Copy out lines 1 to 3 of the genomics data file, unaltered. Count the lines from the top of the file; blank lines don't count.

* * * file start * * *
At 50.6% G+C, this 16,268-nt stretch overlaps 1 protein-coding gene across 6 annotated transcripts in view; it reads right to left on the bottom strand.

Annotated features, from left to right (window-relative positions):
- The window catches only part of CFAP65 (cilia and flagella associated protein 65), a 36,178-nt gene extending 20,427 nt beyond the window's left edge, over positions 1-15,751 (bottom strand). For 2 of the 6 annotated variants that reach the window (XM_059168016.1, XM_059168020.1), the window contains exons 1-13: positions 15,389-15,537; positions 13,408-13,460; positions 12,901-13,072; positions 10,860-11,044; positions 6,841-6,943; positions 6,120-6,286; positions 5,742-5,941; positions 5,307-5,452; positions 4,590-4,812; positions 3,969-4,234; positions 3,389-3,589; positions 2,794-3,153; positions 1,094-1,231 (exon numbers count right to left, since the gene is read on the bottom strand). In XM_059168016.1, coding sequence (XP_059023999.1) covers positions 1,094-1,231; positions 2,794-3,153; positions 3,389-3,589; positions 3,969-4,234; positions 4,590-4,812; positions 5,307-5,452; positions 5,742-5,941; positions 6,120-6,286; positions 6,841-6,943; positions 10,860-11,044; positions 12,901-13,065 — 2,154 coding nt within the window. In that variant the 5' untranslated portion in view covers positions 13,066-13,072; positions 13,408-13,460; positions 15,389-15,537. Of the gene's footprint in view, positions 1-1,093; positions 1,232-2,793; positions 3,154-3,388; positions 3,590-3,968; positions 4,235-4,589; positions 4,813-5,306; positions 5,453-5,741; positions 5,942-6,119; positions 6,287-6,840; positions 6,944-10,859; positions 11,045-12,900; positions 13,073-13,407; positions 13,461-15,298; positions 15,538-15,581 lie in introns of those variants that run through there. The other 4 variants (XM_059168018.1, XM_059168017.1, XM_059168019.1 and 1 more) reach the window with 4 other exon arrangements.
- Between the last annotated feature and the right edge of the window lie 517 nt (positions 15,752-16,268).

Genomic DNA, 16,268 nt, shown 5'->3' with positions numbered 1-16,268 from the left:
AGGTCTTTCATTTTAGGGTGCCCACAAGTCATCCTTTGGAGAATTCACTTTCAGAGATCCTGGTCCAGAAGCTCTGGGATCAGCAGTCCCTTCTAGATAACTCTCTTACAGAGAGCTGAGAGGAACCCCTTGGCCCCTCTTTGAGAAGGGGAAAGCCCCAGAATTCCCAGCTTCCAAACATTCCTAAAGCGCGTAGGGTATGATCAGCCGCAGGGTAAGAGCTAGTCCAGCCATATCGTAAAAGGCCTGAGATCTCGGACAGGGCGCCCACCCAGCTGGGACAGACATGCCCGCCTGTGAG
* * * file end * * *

At 50.6% G+C, this 16,268-nt stretch overlaps 1 protein-coding gene across 6 annotated transcripts in view; it reads right to left on the bottom strand.

Annotated features, from left to right (window-relative positions):
- The window catches only part of CFAP65 (cilia and flagella associated protein 65), a 36,178-nt gene extending 20,427 nt beyond the window's left edge, over positions 1-15,751 (bottom strand). For 2 of the 6 annotated variants that reach the window (XM_059168016.1, XM_059168020.1), the window contains exons 1-13: positions 15,389-15,537; positions 13,408-13,460; positions 12,901-13,072; positions 10,860-11,044; positions 6,841-6,943; positions 6,120-6,286; positions 5,742-5,941; positions 5,307-5,452; positions 4,590-4,812; positions 3,969-4,234; positions 3,389-3,589; positions 2,794-3,153; positions 1,094-1,231 (exon numbers count right to left, since the gene is read on the bottom strand). In XM_059168016.1, coding sequence (XP_059023999.1) covers positions 1,094-1,231; positions 2,794-3,153; positions 3,389-3,589; positions 3,969-4,234; positions 4,590-4,812; positions 5,307-5,452; positions 5,742-5,941; positions 6,120-6,286; positions 6,841-6,943; positions 10,860-11,044; positions 12,901-13,065 — 2,154 coding nt within the window. In that variant the 5' untranslated portion in view covers positions 13,066-13,072; positions 13,408-13,460; positions 15,389-15,537. Of the gene's footprint in view, positions 1-1,093; positions 1,232-2,793; positions 3,154-3,388; positions 3,590-3,968; positions 4,235-4,589; positions 4,813-5,306; positions 5,453-5,741; positions 5,942-6,119; positions 6,287-6,840; positions 6,944-10,859; positions 11,045-12,900; positions 13,073-13,407; positions 13,461-15,298; positions 15,538-15,581 lie in introns of those variants that run through there. The other 4 variants (XM_059168018.1, XM_059168017.1, XM_059168019.1 and 1 more) reach the window with 4 other exon arrangements.